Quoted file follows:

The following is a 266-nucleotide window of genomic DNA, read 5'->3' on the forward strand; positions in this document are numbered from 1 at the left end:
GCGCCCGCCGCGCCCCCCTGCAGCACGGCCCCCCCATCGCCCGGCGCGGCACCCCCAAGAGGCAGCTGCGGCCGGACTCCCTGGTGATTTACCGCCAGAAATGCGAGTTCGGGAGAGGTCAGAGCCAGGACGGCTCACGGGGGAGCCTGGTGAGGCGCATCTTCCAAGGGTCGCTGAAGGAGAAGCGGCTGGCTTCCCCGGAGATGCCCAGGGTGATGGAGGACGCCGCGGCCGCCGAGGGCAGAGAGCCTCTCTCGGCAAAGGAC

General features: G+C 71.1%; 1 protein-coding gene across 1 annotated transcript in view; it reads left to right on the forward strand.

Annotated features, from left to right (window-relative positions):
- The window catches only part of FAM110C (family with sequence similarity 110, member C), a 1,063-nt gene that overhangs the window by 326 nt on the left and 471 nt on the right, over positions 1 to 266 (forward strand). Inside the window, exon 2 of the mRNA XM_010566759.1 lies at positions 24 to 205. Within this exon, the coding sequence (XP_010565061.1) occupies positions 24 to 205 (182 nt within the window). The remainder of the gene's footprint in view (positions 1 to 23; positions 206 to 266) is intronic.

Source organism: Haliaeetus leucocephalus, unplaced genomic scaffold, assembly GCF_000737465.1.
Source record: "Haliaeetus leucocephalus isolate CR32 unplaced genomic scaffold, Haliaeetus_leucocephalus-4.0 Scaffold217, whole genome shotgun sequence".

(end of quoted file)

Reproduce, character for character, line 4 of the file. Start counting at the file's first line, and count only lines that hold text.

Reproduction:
Annotated features, from left to right (window-relative positions):